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Topic: Need help powering a 7.5V 7 Segment LED with Arduino Mega (Read 5286 times) previous topic - next topic

officialxian

Hello, Arduino Forum!

I'm a bit new to Arduino, so hang in there with me, please.

Backstory (not required reading): I am working on a project for a FIRST Robotics club I mentor. The club has a sign, "This team has gone xx days without an accident!" But they only drew enough numbers to go up to 7. So every 7 days the count is reset.

What I'm Trying To Do: I'm trying to make two 7-Segment LEDs display numbers counting up with each press of a button.

My Problem: The LEDs require 7.5v and (clearly) the Arduino Mega only puts out 5V max. I did some research, and would like some advice regarding what I should do. Should I use an inductor to boost the power, or should I use transistors and an externam power source so power the LEDs? :~ Thank you in advance.

Reassurances: Yes, I did some searching and couldn't find a definitive solution to my problem.

Additional Information: If someone can give an explanation of the best answer in Layman's Terms, that'd be great. As I said, I'm new to Arduino and am not so familiar with the roles of everything and whatnot. Thanks!!!

-xian

johnwasser

First question is:  Is the 7-segment display Common Anode or Common Cathode.  Are the common terminals Positive (Anodes) or Negative (Cathodes).
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officialxian

From what I can tell, they are common anode. They're from some obscure Chinese vendor, bought off eBay (not by me). From what I can tell, they are  these http://www.yxztdz.com/EnProductShow.asp?ID=206.
And based on this (http://www.engineersgarage.com/contribution/anjali/seven-segment-testing) I think it's common anode. From what I've seen I have the SM4123-1.

officialxian

UPDATE

After doing a continuity test I found that pins 1 and 5 are common. Therefore I have the SM4123-1 7-Segment LED listed here (http://www.yxztdz.com/EnProductShow.asp?ID=206). So I'm pretty sure it's common anode.

CrossRoads

Need a 7.5V wallwart and TPIC6B595 to sink current from the cathodes.
http://www.dipmicro.com/store/DCA-07510
http://www.dipmicro.com/store/index.php?searchStr=tpic6b595&act=viewCat&Submit=Search
Designing & building electrical circuits for over 25 years.  Screw Shield for Mega/Due/Uno,  Bobuino with ATMega1284P, & other '328P & '1284P creations & offerings at  my website.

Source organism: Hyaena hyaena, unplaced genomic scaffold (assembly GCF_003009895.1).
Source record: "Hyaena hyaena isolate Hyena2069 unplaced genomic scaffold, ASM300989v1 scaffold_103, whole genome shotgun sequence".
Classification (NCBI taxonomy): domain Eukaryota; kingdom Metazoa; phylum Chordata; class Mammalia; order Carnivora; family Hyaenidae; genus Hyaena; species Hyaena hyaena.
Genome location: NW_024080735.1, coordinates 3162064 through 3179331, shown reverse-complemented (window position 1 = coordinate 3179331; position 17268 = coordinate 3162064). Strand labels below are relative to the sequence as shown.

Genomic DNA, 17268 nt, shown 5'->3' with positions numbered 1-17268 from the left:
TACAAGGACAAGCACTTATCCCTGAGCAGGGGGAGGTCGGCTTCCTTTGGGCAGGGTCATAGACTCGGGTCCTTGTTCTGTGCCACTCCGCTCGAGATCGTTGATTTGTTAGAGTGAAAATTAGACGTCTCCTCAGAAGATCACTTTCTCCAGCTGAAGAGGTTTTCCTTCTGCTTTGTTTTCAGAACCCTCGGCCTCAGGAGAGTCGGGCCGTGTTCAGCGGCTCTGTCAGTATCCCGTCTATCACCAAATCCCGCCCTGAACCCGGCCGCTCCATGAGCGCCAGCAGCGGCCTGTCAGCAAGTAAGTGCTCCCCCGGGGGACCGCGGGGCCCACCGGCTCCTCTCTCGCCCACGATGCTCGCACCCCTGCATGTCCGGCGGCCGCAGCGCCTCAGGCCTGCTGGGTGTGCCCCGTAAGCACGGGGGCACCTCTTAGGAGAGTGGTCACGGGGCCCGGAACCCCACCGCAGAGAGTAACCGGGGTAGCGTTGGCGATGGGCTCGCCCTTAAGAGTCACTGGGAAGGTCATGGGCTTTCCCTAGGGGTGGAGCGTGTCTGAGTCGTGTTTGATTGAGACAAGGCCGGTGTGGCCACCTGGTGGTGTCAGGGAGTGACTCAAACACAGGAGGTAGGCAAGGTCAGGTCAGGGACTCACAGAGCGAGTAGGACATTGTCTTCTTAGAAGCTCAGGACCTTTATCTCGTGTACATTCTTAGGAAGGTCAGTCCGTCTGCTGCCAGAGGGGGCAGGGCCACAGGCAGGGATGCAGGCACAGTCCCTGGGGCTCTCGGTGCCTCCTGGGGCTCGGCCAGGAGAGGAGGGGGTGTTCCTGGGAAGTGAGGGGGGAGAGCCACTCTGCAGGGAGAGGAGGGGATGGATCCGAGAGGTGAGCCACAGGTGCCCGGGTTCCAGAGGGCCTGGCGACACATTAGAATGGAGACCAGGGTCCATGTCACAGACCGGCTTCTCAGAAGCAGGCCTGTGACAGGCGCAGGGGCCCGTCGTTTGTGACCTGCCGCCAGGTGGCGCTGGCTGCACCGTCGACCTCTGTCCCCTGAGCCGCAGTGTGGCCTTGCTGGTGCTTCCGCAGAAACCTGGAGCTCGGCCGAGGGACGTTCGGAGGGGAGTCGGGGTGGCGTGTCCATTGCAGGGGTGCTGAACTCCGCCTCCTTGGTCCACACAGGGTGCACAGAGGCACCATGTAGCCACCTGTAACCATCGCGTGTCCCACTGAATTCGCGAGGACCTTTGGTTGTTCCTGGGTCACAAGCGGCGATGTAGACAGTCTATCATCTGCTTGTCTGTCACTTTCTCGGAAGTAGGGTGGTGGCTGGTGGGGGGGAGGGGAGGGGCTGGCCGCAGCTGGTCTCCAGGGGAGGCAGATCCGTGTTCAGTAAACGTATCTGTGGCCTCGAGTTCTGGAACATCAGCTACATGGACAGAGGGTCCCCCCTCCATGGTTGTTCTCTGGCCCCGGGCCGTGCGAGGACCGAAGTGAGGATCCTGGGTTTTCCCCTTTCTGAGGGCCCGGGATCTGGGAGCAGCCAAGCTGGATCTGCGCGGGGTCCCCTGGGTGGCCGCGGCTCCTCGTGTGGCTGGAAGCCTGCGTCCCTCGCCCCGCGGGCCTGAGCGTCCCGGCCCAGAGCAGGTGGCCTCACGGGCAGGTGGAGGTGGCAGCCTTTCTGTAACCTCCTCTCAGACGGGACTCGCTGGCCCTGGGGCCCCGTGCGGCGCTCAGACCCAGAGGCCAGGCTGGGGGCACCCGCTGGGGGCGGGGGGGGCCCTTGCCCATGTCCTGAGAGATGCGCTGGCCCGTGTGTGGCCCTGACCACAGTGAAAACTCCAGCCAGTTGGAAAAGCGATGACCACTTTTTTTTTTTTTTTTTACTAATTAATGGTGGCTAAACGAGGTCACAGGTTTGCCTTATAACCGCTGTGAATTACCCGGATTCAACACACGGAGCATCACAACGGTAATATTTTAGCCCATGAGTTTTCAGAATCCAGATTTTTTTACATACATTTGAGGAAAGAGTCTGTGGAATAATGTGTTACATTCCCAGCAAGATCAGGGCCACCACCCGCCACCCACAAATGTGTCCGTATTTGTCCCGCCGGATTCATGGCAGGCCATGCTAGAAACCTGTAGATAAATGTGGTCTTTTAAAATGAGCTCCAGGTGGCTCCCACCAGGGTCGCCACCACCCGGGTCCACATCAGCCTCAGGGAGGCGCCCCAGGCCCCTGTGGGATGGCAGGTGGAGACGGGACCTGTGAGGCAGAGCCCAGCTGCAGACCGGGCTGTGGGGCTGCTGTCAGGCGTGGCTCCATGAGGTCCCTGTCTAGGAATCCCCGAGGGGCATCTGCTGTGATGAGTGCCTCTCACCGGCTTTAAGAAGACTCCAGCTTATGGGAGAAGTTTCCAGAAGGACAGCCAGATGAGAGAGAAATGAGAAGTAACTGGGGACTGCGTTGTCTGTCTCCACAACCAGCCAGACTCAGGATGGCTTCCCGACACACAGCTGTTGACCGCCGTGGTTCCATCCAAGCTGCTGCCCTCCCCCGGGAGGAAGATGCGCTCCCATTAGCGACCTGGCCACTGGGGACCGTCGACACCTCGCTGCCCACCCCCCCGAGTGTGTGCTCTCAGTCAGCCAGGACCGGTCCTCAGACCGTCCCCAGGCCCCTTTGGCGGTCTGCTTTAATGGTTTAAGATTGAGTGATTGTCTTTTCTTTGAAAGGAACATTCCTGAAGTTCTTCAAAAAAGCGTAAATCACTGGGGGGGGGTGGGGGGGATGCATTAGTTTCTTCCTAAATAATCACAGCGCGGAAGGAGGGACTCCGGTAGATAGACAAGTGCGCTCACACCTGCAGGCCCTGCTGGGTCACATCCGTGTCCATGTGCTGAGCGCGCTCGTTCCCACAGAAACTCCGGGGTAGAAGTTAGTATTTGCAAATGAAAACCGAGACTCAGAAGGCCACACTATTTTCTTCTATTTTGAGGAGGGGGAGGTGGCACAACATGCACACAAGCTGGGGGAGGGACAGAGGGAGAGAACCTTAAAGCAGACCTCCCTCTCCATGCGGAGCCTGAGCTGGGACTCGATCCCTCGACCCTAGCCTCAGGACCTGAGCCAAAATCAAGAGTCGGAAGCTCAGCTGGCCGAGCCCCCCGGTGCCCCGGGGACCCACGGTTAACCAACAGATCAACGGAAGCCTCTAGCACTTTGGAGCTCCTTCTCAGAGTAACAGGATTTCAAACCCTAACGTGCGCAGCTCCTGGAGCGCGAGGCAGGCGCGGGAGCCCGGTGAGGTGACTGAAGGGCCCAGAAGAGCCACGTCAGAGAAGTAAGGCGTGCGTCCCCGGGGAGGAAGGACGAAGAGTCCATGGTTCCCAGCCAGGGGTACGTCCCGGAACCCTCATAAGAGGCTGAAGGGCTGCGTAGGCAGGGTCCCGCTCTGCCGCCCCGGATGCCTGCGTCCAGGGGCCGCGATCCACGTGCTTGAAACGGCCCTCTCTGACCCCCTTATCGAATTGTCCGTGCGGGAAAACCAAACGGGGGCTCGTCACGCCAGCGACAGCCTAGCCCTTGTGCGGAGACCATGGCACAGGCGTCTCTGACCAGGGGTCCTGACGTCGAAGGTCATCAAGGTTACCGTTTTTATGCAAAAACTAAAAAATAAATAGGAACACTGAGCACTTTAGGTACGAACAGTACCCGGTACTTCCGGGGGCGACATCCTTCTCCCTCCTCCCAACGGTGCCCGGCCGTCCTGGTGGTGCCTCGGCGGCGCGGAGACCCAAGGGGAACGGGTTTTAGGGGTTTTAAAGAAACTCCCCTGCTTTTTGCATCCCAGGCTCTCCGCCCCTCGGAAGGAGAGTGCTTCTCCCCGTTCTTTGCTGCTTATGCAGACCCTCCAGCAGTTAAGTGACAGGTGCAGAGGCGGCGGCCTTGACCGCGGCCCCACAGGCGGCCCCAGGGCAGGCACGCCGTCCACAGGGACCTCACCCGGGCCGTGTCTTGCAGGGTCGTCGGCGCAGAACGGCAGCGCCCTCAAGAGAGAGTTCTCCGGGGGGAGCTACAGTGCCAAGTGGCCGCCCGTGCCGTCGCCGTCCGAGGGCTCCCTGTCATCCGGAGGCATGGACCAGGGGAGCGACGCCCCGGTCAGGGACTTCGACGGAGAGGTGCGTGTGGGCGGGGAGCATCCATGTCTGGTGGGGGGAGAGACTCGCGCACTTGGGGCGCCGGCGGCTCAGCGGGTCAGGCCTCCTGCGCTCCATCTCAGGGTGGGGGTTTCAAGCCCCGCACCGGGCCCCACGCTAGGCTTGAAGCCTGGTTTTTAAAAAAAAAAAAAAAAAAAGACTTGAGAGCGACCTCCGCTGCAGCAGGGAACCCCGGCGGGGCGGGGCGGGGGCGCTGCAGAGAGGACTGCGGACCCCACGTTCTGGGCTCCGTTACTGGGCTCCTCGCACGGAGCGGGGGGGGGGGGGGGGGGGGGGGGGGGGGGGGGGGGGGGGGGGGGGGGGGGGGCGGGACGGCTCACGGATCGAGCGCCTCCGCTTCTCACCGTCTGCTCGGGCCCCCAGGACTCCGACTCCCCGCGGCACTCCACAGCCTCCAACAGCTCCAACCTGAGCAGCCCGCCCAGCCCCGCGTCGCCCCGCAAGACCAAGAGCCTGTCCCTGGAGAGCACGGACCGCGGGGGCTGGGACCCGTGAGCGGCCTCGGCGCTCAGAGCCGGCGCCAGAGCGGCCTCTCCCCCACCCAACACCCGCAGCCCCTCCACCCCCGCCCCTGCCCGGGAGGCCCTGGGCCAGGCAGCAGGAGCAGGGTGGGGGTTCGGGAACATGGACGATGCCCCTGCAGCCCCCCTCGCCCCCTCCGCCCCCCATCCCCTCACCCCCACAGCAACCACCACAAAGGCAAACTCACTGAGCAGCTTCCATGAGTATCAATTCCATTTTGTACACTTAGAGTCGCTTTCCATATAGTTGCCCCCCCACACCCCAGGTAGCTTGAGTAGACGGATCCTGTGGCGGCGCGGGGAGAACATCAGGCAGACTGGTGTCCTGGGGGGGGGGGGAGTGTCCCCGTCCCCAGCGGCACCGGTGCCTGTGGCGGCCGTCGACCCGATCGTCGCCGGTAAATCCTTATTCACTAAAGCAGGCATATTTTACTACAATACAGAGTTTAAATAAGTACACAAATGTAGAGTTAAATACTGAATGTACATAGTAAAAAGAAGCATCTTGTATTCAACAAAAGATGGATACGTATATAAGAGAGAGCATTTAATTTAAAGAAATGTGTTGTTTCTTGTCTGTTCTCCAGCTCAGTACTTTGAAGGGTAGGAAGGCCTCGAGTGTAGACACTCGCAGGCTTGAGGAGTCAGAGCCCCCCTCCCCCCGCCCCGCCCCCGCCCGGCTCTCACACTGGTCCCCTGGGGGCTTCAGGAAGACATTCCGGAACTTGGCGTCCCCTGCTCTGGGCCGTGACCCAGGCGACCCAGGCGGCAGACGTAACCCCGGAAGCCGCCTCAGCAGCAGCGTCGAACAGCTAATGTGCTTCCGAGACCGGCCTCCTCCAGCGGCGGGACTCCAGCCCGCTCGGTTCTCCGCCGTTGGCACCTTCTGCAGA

officialxian

Okay, what exactly does the TPIC6B595N do? Again, sorry I'm new to all this.

fungus


Backstory (not required reading): I am working on a project for a FIRST Robotics club I mentor. The club has a sign, "This team has gone xx days without an accident!" But they only drew enough numbers to go up to 7. So every 7 days the count is reset.


Why "reset" it?

You could get a pen and draw a '+' after the number 7 on the last one.


Okay, what exactly does the TPIC6B595N do? Again, sorry I'm new to all this.


Mentor of a robotics club who doesn't know how to use google...?


After doing a continuity test I found that pins 1 and 5 are common. so I'm pretty sure it's common anode.


Nope. There's four variants there, 1+5 common could also be common anode.

You need to get +5V and GND from your Arduino and find out which way the voltage goes between pin 1 and 7.

5V should be enough to light it up dimly.

No, I don't answer questions sent in private messages (but I do accept thank-you notes...)

fungus


Need a 7.5V wallwart and TPIC6B595 to sink current from the cathodes.


He'll need more than 7.5 volts - each segment will need a current limiting resistor as well.

No, I don't answer questions sent in private messages (but I do accept thank-you notes...)

officialxian


Why "reset" it?

You could get a pen and draw a '+' after the number 7 on the last one.


Yes, we could do that, but that would take the fun out of making a digital counter ourselves. Same idea as one of the other mentors wants to add a digital lock to the door, so we can scan RFID cards to get into the room, he ordered a scanner/keypad from eBay, but turns out the thing is all self-contained. Not what we wanted because we want to be able to interface with an Arduino and make this our own thing.


Mentor of a robotics club who doesn't know how to use google...?


Okay, touche, you got me there. Gimme some slack though, I had literally just woken up. I'll do some Google-ing now. BTW, I'm only a 'mentor' because I'm not in school. LOL I'm there to learn as much as the kids are (it's a high school club).


Nope. There's four variants there, 1+5 common could also be common anode.

You need to get +5V and GND from your Arduino and find out which way the voltage goes between pin 1 and 7.

5V should be enough to light it up dimly.


I did some testing with the Radioshack Electronics Learning lab I have, and confirmed that is is common anode. Therefore it's the SM4123-1, right? I know it's either SM4123-1 or SM4123-2, because it says "SM4123" on it. So now to set it up with my arduino to see how bright they are when using the Arduino power source. My first problem was that I didn't know it was common anode, and so I had it set up wrong.

CrossRoads

TPIC6B595 is an open-drain output shift register.
So it's basically a 74HC595 with outputs that can handle 50V and 150mA.
74HC595 (and Arduino) can only handle 5V outputs.